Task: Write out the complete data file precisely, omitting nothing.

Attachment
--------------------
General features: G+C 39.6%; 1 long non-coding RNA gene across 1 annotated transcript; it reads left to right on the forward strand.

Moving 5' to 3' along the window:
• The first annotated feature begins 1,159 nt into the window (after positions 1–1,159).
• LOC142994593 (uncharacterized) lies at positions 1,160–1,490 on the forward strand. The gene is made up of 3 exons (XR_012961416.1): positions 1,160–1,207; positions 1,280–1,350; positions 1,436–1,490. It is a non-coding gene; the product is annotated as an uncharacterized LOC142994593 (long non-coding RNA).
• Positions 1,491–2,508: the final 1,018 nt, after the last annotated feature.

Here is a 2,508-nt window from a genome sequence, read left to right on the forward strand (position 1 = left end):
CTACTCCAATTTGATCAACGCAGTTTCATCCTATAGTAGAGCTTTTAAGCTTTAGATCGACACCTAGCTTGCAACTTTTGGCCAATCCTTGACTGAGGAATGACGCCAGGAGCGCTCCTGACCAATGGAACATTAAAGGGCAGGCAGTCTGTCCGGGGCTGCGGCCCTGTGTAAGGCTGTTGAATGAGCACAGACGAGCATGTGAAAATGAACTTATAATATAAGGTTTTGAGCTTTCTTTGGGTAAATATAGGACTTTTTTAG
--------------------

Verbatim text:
General features: G+C 39.6%; 1 long non-coding RNA gene across 1 annotated transcript; it reads left to right on the forward strand.

Moving 5' to 3' along the window:
• The first annotated feature begins 1,159 nt into the window (after positions 1–1,159).
• LOC142994593 (uncharacterized) lies at positions 1,160–1,490 on the forward strand. The gene is made up of 3 exons (XR_012961416.1): positions 1,160–1,207; positions 1,280–1,350; positions 1,436–1,490. It is a non-coding gene; the product is annotated as an uncharacterized LOC142994593 (long non-coding RNA).
• Positions 1,491–2,508: the final 1,018 nt, after the last annotated feature.

Here is a 2,508-nt window from a genome sequence, read left to right on the forward strand (position 1 = left end):
CTACTCCAATTTGATCAACGCAGTTTCATCCTATAGTAGAGCTTTTAAGCTTTAGATCGACACCTAGCTTGCAACTTTTGGCCAATCCTTGACTGAGGAATGACGCCAGGAGCGCTCCTGACCAATGGAACATTAAAGGGCAGGCAGTCTGTCCGGGGCTGCGGCCCTGTGTAAGGCTGTTGAATGAGCACAGACGAGCATGTGAAAATGAACTTATAATATAAGGTTTTGAGCTTTCTTTGGGTAAATATAGGACTTTTTTAG